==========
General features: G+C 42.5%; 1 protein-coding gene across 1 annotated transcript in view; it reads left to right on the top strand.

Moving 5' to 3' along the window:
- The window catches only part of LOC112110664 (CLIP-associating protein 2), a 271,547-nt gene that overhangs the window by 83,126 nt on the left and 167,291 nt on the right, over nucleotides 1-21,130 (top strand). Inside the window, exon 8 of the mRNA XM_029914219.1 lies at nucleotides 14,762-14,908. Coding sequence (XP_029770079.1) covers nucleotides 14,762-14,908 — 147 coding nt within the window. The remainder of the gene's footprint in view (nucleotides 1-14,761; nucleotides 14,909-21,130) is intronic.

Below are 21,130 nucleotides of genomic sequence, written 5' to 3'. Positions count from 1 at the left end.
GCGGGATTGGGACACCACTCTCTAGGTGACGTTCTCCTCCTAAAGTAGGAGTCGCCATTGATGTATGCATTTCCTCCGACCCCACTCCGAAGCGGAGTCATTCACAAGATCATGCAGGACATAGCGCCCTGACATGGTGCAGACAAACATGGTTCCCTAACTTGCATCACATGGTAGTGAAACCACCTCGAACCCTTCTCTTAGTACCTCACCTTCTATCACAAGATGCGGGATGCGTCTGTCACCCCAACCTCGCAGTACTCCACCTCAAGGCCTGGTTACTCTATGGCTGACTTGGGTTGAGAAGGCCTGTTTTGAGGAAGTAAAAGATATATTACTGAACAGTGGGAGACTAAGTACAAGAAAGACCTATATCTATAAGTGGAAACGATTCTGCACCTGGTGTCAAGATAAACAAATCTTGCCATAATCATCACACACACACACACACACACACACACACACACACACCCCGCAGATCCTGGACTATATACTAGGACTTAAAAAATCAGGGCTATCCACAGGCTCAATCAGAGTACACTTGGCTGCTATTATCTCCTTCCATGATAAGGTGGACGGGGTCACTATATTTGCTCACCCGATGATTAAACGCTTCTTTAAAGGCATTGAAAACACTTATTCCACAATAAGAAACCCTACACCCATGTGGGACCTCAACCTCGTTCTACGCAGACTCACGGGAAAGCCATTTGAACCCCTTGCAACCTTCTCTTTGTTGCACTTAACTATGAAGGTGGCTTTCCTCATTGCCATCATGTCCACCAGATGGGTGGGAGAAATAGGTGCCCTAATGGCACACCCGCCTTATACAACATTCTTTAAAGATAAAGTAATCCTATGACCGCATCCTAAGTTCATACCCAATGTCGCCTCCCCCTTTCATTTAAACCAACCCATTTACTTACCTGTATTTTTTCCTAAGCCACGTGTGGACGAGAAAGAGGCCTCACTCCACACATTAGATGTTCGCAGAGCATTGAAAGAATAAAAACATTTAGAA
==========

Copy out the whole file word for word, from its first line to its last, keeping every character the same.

General features: G+C 42.5%; 1 protein-coding gene across 1 annotated transcript in view; it reads left to right on the top strand.

Moving 5' to 3' along the window:
- The window catches only part of LOC112110664 (CLIP-associating protein 2), a 271,547-nt gene that overhangs the window by 83,126 nt on the left and 167,291 nt on the right, over nucleotides 1-21,130 (top strand). Inside the window, exon 8 of the mRNA XM_029914219.1 lies at nucleotides 14,762-14,908. Coding sequence (XP_029770079.1) covers nucleotides 14,762-14,908 — 147 coding nt within the window. The remainder of the gene's footprint in view (nucleotides 1-14,761; nucleotides 14,909-21,130) is intronic.

Below are 21,130 nucleotides of genomic sequence, written 5' to 3'. Positions count from 1 at the left end.
GCGGGATTGGGACACCACTCTCTAGGTGACGTTCTCCTCCTAAAGTAGGAGTCGCCATTGATGTATGCATTTCCTCCGACCCCACTCCGAAGCGGAGTCATTCACAAGATCATGCAGGACATAGCGCCCTGACATGGTGCAGACAAACATGGTTCCCTAACTTGCATCACATGGTAGTGAAACCACCTCGAACCCTTCTCTTAGTACCTCACCTTCTATCACAAGATGCGGGATGCGTCTGTCACCCCAACCTCGCAGTACTCCACCTCAAGGCCTGGTTACTCTATGGCTGACTTGGGTTGAGAAGGCCTGTTTTGAGGAAGTAAAAGATATATTACTGAACAGTGGGAGACTAAGTACAAGAAAGACCTATATCTATAAGTGGAAACGATTCTGCACCTGGTGTCAAGATAAACAAATCTTGCCATAATCATCACACACACACACACACACACACACACACACACACACCCCGCAGATCCTGGACTATATACTAGGACTTAAAAAATCAGGGCTATCCACAGGCTCAATCAGAGTACACTTGGCTGCTATTATCTCCTTCCATGATAAGGTGGACGGGGTCACTATATTTGCTCACCCGATGATTAAACGCTTCTTTAAAGGCATTGAAAACACTTATTCCACAATAAGAAACCCTACACCCATGTGGGACCTCAACCTCGTTCTACGCAGACTCACGGGAAAGCCATTTGAACCCCTTGCAACCTTCTCTTTGTTGCACTTAACTATGAAGGTGGCTTTCCTCATTGCCATCATGTCCACCAGATGGGTGGGAGAAATAGGTGCCCTAATGGCACACCCGCCTTATACAACATTCTTTAAAGATAAAGTAATCCTATGACCGCATCCTAAGTTCATACCCAATGTCGCCTCCCCCTTTCATTTAAACCAACCCATTTACTTACCTGTATTTTTTCCTAAGCCACGTGTGGACGAGAAAGAGGCCTCACTCCACACATTAGATGTTCGCAGAGCATTGAAAGAATAAAAACATTTAGAA